Yes, the Last Supper. The Lord’s Supper. Holy Communion. John’s Gospel makes the most explicit claims about Jesus as the Body and Blood of the new Covenant. It is here that he says, “I am the bread of life….Those who eat my flesh and drink my blood abide in me, and I in them” (John 6.35,56).

Clearly, this is sacramental language, and it is powerful. It connects directly with our experience and the experience of that early community gathered around John.

But let’s not move on too quickly. What exactly does it mean for Jesus to be the new Passover Lamb of God who functions like the priestly scapegoat? And who is now taking away not only the sin of the Hebrew people, but the sin of the whole world?

The Passover Lamb is supposed to be a one-year old unblemished little animal. Can you picture it in your mind? A cute, soft, cuddly little lamb. Isn’t that an odd thing to call a fully grown middle-aged man with a beard walking around the hills of Galilee?

But in one sense, the appellation fits. The lamb is non-violent. The lamb cannot defend itself. The lamb IS defenseless

You see, Jesus chose to be the lamb of God, the defenseless, innocent one who laid down his own life for his sheep. He is the embodiment of the way of love that redeems through nonviolence.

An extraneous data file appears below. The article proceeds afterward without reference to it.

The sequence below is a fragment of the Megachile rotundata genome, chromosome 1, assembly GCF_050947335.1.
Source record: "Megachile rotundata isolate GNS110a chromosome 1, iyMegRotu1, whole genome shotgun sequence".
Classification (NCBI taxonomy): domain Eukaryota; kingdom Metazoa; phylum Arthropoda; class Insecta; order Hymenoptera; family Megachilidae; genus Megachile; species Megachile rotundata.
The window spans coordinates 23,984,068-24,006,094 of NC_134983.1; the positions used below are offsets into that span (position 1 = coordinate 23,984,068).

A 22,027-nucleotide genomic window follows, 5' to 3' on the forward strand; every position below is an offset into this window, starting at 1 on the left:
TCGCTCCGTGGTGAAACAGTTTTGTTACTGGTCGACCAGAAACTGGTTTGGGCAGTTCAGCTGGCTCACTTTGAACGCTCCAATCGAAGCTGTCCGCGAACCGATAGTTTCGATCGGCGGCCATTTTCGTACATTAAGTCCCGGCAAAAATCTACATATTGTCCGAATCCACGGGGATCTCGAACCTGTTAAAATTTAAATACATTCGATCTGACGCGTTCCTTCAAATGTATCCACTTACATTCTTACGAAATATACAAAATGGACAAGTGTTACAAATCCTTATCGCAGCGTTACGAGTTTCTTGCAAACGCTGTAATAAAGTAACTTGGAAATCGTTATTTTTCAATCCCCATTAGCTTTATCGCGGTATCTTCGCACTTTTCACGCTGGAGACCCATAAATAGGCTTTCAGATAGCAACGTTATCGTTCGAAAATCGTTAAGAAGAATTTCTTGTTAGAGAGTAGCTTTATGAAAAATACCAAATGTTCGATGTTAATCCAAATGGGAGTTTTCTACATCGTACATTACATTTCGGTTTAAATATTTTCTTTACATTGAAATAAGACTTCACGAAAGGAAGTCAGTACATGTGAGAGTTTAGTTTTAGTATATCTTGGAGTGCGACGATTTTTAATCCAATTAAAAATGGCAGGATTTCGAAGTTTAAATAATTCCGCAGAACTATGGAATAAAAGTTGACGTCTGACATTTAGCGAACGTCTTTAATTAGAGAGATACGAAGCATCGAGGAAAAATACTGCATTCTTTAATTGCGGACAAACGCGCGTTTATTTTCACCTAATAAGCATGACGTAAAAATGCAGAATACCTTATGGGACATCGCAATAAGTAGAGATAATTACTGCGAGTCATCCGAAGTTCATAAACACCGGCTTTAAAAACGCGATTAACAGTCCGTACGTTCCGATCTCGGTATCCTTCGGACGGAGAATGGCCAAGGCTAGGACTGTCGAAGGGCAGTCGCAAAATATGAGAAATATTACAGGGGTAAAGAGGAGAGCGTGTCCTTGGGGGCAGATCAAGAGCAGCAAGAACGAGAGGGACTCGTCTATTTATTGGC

Of course, this is the way of love that inspired Dr. King, whom our nation remembers and honors tomorrow. “Nonviolent resistance,” Dr. King wrote, is “a courageous confrontation of evil by the power of love” (King, Stride Toward Freedom, p. 80).

Here is the most important part of today’s story. The Incarnate One, the Redeemer of the world, the Lamb of God who takes away the sin of the world – this one courageously confronted evil – and overcame it! – by the power of love. The sacrificial love of God. Pure goodness was at work in him, and his sacrifice opened a door to a new life that is available to every single person on earth.

This was something entirely new and different – just like those words, “the Lamb of God”. Changing the world, not through power or force, not through bigger armies or more powerful weapons – changing the world through the power of love alone.

And this is why, my friends, we need to return to the Body and Blood of the Lamb over and over and over again, week after week. Because this old and tired and angry world still functions on the basis of force and power and control. We live in that broken world every day and it is easy to forget that something new has come! God’s way is a different way. It is the way of sacrifice, the way of love.

My friends, here is the good news! We stand among those who are redeemed and made new by the Body and Blood of the Lamb.

So can you join the Psalmist who bursts out with joy when considering all that God has done?

“He put a new song in my mouth, a song of praise to our God! Many shall see, and stand in awe, and put their trust in the Lord!” (Psalm 40.2).

Let it be so among us, today and always. Amen.